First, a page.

I love movies. I love to watch: new movies, classics, kids movies, all kinds of movies. One of my favorite things, however, is when I have a ho hum attitude about a movie going in and then I really like it. This is the case with The Switch starring Jennifer Aniston and Jason Bateman. To top it off, critics had said they disliked this movie or it wasn’t worth the money or whatever it is they said. I hadn’t really read a critical review, but I’d heard snippets on the radio and overheard rumblings from people checking out reviews in magazines and whatnot. Well, I’ve never really trusted critics and this is one more example why. Critics can sometimes factor in and can sometimes be right, but for the most part, they suck. Critics have also put Jennifer Aniston into the Tom Cruise Zone. Critical acclaim has never come Tom Cruise’s way yet I seem to enjoy a boat load of his films: Top Gun, Cocktail, Risky Business, A Few Good Men, Collateral, and the list goes on. I find that Jennifer Aniston is treated in similar regard in the sense that no matter what she does, the critics say it stinks or find some other trivial point to harp on. On the other hand, for this critic, there are plenty of Jennifer Aniston movies that are worth watching and enjoyable.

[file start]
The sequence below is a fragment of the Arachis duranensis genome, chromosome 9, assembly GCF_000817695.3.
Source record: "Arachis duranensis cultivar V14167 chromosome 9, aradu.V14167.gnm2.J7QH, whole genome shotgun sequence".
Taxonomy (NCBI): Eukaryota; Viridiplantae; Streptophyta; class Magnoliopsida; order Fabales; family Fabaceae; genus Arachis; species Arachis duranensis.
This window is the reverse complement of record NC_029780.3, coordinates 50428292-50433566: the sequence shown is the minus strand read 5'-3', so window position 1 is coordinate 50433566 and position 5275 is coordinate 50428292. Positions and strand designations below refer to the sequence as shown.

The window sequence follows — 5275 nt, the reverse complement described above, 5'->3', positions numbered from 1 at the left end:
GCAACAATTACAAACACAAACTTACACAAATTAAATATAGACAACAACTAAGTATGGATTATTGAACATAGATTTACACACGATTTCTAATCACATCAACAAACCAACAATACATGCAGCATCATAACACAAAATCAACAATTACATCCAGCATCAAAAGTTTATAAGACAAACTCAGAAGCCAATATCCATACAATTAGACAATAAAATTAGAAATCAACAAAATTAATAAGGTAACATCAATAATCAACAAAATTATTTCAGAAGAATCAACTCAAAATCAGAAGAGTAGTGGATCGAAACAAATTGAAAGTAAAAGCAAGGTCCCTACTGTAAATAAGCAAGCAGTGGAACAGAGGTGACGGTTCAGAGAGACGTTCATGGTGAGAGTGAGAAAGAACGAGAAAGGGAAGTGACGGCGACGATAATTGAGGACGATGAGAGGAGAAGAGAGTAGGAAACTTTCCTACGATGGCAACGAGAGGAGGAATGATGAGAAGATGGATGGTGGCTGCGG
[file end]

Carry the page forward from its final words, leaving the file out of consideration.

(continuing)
My wife and I missed celebrating our anniversary this June because we’re both so busy with the kids and home improvement projects and a million other things. So when my mother-in-law said she could watch the kids and we could go out, we thought of our standard 4 hour adventure of dinner and a movie. The question was what movie to see as we felt like there wasn’t anything out there we were dying to see. I voted for the The Switch and she agreed. I didn’t know much of anything about it except that it starred Jennifer Aniston, was about artificial insemination, and critics said it wasn’t very good. When we walked into the atrium and saw the marquee, I was very pleased to see that the movie also starred Jason Bateman because I have been liking him more and more over the past couple of years and he’s been putting out great stuff.